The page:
Heterozygous ABCG5 Gene Deficiency and Risk of Coronary Artery Disease.
Nomura A., Emdin CA., Won HH., Peloso GM., Natarajan P., Ardissino D., Danesh J., Schunkert H., Correa A., Bown MJ., Samani NJ., Erdmann J., McPherson R., Watkins H., Saleheen D., Elosua R., Kawashiri M-A., Tada H., Gupta N., Shah SH., Rader DJ., Gabriel S., Khera AV., Kathiresan S.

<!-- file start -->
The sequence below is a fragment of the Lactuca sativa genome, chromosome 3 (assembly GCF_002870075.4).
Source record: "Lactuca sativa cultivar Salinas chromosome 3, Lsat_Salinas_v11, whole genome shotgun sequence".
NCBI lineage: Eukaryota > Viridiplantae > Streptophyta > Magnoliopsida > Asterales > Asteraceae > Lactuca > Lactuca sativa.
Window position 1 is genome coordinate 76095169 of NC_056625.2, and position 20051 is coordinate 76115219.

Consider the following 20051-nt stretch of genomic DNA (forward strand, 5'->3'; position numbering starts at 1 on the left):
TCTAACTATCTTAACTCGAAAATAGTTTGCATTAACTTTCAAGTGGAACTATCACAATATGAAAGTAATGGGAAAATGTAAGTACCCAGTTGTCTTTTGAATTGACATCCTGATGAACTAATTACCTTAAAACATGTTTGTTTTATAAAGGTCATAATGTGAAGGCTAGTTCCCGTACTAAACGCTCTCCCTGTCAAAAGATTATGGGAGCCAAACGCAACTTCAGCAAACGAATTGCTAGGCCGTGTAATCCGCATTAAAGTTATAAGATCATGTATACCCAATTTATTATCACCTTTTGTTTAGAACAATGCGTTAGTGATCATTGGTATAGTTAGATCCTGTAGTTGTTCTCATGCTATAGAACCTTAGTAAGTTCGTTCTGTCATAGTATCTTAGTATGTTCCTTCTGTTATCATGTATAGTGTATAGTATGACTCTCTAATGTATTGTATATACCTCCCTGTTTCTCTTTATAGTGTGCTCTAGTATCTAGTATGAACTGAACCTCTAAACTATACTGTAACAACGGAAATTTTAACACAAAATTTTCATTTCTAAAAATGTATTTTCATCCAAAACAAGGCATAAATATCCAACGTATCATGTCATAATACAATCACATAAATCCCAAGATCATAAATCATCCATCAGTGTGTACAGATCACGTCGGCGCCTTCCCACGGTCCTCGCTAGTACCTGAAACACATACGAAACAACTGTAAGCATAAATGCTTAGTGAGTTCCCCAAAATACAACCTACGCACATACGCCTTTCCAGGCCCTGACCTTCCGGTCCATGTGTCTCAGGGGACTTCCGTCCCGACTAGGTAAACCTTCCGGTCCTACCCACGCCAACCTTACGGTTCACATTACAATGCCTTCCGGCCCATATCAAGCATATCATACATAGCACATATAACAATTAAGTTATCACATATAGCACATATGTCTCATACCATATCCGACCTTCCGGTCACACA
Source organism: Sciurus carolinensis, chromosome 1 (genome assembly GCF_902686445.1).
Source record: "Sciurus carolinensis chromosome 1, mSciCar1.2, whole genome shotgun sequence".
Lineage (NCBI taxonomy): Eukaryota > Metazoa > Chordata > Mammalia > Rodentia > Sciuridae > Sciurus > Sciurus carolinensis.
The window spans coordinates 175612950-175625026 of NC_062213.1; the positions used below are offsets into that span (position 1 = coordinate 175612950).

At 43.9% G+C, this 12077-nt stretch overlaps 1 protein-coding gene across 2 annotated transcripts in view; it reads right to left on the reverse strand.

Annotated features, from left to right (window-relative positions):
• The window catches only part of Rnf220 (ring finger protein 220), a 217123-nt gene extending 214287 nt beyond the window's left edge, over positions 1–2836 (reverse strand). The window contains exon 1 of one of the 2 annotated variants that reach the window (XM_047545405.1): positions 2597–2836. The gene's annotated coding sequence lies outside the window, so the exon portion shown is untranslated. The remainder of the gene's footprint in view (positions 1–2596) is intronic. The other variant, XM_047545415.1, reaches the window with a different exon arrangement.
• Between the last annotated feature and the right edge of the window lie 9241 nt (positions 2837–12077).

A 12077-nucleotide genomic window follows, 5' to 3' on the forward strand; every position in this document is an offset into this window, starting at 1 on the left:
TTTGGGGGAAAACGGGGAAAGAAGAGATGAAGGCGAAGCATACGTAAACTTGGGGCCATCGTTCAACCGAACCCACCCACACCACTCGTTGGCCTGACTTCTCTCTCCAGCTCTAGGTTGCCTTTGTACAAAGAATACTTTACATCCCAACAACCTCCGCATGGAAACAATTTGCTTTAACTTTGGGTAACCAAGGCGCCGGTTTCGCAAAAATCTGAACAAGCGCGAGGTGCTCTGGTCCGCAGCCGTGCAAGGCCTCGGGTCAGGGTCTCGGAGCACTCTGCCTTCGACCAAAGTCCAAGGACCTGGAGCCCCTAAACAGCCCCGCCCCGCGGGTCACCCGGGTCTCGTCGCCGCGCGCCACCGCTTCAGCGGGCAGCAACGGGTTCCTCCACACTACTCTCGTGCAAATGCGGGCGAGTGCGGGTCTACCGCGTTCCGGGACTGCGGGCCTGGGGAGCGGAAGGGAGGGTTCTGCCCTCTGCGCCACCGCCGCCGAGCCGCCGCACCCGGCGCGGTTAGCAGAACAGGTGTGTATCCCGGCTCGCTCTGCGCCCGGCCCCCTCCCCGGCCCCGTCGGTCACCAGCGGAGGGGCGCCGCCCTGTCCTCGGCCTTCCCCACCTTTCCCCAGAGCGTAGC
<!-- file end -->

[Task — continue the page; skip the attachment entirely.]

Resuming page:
BACKGROUND:Familial sitosterolemia is a rare Mendelian disorder characterized by hyperabsorption and decreased biliary excretion of dietary sterols. Affected individuals typically have complete genetic deficiency-homozygous loss-of-function (LoF) variants-in the ABCG5 or ABCG8 genes and have substantially elevated plasma sitosterol and LDL (low-density lipoprotein) cholesterol (LDL-C) levels. The impact of partial genetic deficiency of ABCG5 or ABCG8-as occurs in heterozygous carriers of LoF variants-on LDL-C and risk of coronary artery disease (CAD) has remained uncertain. METHODS:We first recruited 9 sitosterolemia families, identified causative LoF variants in ABCG5 or ABCG8, and evaluated the associations of these ABCG5 or ABCG8 LoF variants with plasma phytosterols and lipid levels. We next assessed for LoF variants in ABCG5 or ABCG8 in CAD cases (n=29 321) versus controls (n=357 326). We tested the association of rare LoF variants in ABCG5 or ABCG8 with blood lipids and risk for CAD. Rare LoF variants were defined as protein-truncating variants with minor allele frequency <0.1% in ABCG5 or ABCG8. RESULTS:In sitosterolemia families, 7 pedigrees harbored causative LoF variants in ABCG5 and 2 pedigrees in ABCG8. Homozygous LoF variants in either ABCG5 or ABCG8 led to marked elevations in sitosterol and LDL-C. Of those sitosterolemia families, heterozygous carriers of ABCG5 LoF variants exhibited increased sitosterol and LDL-C levels compared with noncarriers. Within large-scale CAD case-control cohorts, prevalence of rare LoF variants in ABCG5 and in ABCG8 was ≈0.1% each. ABCG5 heterozygous LoF variant carriers had significantly elevated LDL-C levels (25 mg/dL [95% CI, 14-35]; P=1.1×10-6) and were at 2-fold increased risk of CAD (odds ratio, 2.06 [95% CI, 1.27-3.35]; P=0.004). By contrast, ABCG8 heterozygous LoF carrier status was not associated with increased LDL-C or risk of CAD. CONCLUSIONS:Although familial sitosterolemia is traditionally considered as a recessive disorder, we observed that heterozygous carriers of an LoF variant in ABCG5 had significantly increased sitosterol and LDL-C levels and a 2-fold increase in risk of CAD.